The year of the digital cybergeddon
The BBC called 2017 a cybergeddon for data privacy and security. A cybergeddon. What a great word. It’s a term that’s meant to bring up images of a post-apocalyptic wasteland, of the smoking ruins of data centers and bandwidth providers, their server racks in shambles, miles of multi-colored fiber and cat-V strewn in the streets.
It’s very road warrior-esque to imagine. But for businesses hit by ransomware like WannaCry or NotPetya, 2017 was apocalyptic. Incredible amounts of private information were lost or stolen during these attacks. Hospitals were unable to operate, banks were affected, and data giant Equifax became one of the latest victims of an attack they were not prepared for and could not respond to.
It’s been two years since the Godzilla-like emergence of these next-generation ransomware. If history has taught us anything it’s that one day, from the depths of our worst fears, another larger, even more dangerous threat will rise like a leviathan and try to destroy our digital Tokyo yet again.
This is particularly concerning because business users are creating incredible volumes of data. Data usage and growth is happening at rates that mad scientists are calling “dramatic” and “unprecedented.” International Data Corp (IDC)—where many of these mad scientists live—believes that the global datascape could reach 163 zetabytes by the time Generation X starts cracking into their (admittedly very small) 401Ks. This creates a formidable amount of threat landscape to cover, and provides attackers a lot of room to stomp around and cause problems before anyone notices.
Can Data Loss Prevention solutions protect you from Godzilla?
As numerous movie sequels showed us, Godzilla probably can’t be prevented. So how can we protect ourselves from the next, inevitable threat? Data Loss Prevention (DLP) software in combination with organizational policy and controls is one of the key tools IT teams can use to defend their own data. DLP is about understanding who is using your data, when and where. This means monitoring the data itself—when it’s either at rest or in motion across your network—and the endpoints where the data is accessed.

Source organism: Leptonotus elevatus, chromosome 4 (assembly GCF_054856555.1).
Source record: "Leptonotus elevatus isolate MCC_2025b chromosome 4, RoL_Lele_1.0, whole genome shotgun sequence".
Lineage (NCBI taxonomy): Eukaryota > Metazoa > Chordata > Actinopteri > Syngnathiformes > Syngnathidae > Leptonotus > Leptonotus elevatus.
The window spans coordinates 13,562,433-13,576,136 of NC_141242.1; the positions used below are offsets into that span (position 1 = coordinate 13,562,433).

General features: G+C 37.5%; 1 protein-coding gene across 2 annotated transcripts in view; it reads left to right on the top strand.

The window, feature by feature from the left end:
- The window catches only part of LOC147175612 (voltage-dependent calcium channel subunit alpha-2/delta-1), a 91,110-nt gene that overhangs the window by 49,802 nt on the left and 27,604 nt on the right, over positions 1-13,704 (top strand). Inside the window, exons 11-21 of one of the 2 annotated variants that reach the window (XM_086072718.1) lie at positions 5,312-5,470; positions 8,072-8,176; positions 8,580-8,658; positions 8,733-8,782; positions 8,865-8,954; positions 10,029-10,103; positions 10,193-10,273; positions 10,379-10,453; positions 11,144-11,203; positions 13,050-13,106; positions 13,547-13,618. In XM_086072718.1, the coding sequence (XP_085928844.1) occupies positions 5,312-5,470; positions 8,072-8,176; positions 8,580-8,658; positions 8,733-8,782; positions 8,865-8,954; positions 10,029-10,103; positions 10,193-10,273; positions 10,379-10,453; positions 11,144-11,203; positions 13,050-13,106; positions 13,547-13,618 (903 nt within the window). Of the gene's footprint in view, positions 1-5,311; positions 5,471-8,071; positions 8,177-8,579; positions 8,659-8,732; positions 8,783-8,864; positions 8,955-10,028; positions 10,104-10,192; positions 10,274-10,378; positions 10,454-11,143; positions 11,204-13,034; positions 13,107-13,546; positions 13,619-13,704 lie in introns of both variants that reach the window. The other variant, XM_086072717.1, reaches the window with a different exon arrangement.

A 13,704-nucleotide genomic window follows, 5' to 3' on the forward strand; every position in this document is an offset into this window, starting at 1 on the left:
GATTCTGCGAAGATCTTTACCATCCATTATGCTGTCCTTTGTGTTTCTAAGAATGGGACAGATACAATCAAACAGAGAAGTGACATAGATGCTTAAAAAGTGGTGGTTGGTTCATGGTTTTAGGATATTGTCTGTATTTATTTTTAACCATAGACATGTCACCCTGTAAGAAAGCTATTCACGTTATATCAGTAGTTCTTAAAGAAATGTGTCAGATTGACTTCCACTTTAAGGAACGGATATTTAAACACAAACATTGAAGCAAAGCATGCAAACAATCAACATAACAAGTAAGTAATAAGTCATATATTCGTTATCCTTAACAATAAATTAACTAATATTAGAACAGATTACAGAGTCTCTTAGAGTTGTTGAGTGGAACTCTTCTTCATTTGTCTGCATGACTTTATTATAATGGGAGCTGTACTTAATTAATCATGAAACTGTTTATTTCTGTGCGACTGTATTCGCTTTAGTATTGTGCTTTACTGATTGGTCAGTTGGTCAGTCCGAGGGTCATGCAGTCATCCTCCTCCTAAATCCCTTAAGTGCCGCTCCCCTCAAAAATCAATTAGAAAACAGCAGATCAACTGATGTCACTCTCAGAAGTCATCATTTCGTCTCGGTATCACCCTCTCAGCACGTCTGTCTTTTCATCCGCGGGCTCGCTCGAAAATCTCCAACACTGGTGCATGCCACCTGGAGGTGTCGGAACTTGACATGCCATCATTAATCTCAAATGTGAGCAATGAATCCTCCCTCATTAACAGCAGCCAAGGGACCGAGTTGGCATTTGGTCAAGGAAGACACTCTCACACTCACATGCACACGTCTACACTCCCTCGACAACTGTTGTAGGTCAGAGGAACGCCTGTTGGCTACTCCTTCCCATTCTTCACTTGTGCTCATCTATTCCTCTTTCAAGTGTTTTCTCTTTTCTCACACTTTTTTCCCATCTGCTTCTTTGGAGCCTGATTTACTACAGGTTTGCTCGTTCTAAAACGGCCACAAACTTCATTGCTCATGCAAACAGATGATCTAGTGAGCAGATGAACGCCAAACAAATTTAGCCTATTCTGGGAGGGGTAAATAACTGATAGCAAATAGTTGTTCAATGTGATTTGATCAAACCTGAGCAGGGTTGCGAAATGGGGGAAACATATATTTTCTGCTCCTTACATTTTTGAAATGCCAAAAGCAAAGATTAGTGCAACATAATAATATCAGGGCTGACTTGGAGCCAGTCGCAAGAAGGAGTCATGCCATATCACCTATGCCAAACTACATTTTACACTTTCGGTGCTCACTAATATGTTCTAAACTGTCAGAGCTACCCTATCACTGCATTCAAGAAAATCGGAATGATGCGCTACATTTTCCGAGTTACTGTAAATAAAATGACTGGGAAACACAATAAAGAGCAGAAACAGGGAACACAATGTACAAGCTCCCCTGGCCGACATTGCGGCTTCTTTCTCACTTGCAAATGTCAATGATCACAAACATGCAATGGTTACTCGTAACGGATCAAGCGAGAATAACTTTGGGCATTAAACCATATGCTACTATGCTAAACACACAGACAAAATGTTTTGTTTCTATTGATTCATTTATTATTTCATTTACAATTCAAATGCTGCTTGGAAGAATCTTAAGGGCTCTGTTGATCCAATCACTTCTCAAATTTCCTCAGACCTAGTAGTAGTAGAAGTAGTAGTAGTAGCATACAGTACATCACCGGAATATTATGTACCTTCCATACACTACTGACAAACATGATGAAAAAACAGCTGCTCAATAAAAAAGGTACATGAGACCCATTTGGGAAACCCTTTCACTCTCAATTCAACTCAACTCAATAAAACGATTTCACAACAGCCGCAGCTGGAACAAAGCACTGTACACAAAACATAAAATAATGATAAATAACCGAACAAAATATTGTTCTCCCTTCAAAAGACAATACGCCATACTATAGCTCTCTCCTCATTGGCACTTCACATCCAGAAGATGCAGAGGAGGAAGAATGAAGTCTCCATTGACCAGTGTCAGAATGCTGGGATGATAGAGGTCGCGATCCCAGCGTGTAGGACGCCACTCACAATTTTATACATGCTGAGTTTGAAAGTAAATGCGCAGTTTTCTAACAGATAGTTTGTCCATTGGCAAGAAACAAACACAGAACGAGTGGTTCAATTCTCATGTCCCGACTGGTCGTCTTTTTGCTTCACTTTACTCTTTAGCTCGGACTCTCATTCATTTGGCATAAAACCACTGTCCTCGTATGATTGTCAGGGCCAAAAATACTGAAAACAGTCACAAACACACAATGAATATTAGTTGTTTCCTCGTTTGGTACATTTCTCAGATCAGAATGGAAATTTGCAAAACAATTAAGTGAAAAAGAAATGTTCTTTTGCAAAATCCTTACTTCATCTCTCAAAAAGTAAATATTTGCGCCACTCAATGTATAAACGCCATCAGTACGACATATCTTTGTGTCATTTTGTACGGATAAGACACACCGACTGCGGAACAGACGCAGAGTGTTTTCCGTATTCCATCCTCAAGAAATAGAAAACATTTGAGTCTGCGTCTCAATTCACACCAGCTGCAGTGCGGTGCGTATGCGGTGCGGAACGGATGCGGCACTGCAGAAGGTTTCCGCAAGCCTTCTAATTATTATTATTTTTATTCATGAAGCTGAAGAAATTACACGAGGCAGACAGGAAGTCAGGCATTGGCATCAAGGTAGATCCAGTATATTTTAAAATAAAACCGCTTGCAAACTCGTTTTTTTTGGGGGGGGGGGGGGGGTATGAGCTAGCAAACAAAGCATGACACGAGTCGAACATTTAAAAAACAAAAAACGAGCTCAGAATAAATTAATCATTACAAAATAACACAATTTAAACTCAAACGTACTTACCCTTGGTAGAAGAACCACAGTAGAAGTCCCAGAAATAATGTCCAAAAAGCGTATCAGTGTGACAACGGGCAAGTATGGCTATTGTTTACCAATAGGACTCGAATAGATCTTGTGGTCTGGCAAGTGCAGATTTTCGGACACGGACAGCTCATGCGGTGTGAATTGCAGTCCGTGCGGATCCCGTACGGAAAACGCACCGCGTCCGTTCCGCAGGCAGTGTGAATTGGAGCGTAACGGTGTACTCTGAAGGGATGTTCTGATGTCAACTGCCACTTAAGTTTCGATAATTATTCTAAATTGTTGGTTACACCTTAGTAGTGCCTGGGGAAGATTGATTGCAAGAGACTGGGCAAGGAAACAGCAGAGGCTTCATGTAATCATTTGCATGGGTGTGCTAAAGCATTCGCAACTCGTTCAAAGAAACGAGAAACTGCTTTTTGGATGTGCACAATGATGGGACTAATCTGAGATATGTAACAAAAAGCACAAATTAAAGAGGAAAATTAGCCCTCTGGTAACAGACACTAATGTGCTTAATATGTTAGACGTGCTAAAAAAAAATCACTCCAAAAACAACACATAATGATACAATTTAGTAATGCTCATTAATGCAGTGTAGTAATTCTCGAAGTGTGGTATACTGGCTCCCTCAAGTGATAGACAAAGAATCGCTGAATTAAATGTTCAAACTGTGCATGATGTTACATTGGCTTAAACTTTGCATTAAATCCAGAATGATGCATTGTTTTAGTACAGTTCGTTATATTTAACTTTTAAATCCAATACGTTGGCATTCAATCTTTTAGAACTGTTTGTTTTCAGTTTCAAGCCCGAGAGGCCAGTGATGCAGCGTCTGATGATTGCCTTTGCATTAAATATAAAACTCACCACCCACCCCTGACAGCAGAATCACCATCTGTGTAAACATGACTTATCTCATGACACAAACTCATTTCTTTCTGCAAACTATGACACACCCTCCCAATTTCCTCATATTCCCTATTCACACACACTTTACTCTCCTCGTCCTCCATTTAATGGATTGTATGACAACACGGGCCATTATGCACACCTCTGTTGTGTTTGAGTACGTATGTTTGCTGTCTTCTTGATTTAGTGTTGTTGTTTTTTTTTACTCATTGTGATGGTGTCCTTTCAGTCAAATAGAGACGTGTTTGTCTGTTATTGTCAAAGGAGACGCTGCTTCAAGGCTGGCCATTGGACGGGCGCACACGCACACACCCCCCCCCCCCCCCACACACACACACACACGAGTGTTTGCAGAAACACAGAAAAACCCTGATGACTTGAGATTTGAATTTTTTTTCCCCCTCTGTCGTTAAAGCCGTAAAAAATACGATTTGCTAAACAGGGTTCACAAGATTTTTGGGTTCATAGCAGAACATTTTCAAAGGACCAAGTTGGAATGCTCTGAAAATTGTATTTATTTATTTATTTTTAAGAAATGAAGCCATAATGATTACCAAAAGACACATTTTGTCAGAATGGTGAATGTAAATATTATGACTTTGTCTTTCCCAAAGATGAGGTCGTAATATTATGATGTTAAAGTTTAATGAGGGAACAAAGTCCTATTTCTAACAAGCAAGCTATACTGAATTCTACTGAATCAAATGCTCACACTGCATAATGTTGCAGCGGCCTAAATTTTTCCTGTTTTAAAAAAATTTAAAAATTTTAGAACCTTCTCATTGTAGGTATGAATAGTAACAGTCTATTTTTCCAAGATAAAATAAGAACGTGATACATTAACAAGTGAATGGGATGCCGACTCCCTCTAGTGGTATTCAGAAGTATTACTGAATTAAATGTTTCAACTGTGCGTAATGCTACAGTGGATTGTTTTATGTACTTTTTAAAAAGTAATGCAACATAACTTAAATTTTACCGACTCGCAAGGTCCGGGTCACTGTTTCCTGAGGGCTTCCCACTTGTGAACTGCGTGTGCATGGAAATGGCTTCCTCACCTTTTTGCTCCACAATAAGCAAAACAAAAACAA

IT infrastructure is growing in size, cost, and complexity, yet the most frequently compromised asset in any enterprise is the lowly endpoint. Desktop users and their systems are where all of the work gets done in an organization. Anything that is stored, emailed, uploaded, or shared across the company starts and ends at an endpoint. Between simple misuse of the data or file permissions associated with them, this information can be put at risk—allowing it to be accessed or even copied by unauthorized users. For this reason, you can’t ignore the endpoints and assume your data is still safe. You need to monitor every open doorway.
How can an IT team (or person) be expected to handle all of this?
Once again, if the movies have taught us anything (and they arguably have taught us most of what we know about life), every great hero has a helpful sidekick who makes their work possible. In this case, DLP software is your trusty sidekick—identifying, monitoring, and protecting your data.
LanScope Cat is a great example of this. It provides a centralized management framework that can help business leaders by enforcing data security policies and preventing the unauthorized use or transmission of confidential data. In particular, it allows IT personnel to monitor endpoints for data exfiltration. It allows for the management and monitoring of these crucial assets as well as monitoring the actions of the employees using the systems. Through control of applications and what hardware is allowed to be connected to specific systems, LanScope Cat provides tools that allow security personnel to visualize data usage and control the routes through which it’s made available. Personally Identifiable Information (PII) can be restricted, its access monitored, logged, and ultimately traced back to a user and a system.
LanScope Cat is also capable of learning what computers are on your local network and how those computers are used each day. This monitoring allows IT teams to implement controls against the unauthorized use (or transmission) of confidential files.
Really, all I need is one piece of software?
It sounds too simple when up against the destruction unleashed by 2017’s cybergeddon, but in reality, it’s the simplest solutions implemented thoughtfully, and consistently monitored, that save organizations from the digital Godzillas like ransomware or insider threats.
LanScope Cat’s four powers of asset management, operational log management, web access monitoring, and device control gives IT administrators and organizational leadership the tools they need to protect their own digital city. While new malware monsters are always being created, the need to manage the access to—and transmission of—data and information remains a domain that LanScope Cat is uniquely capable of protecting.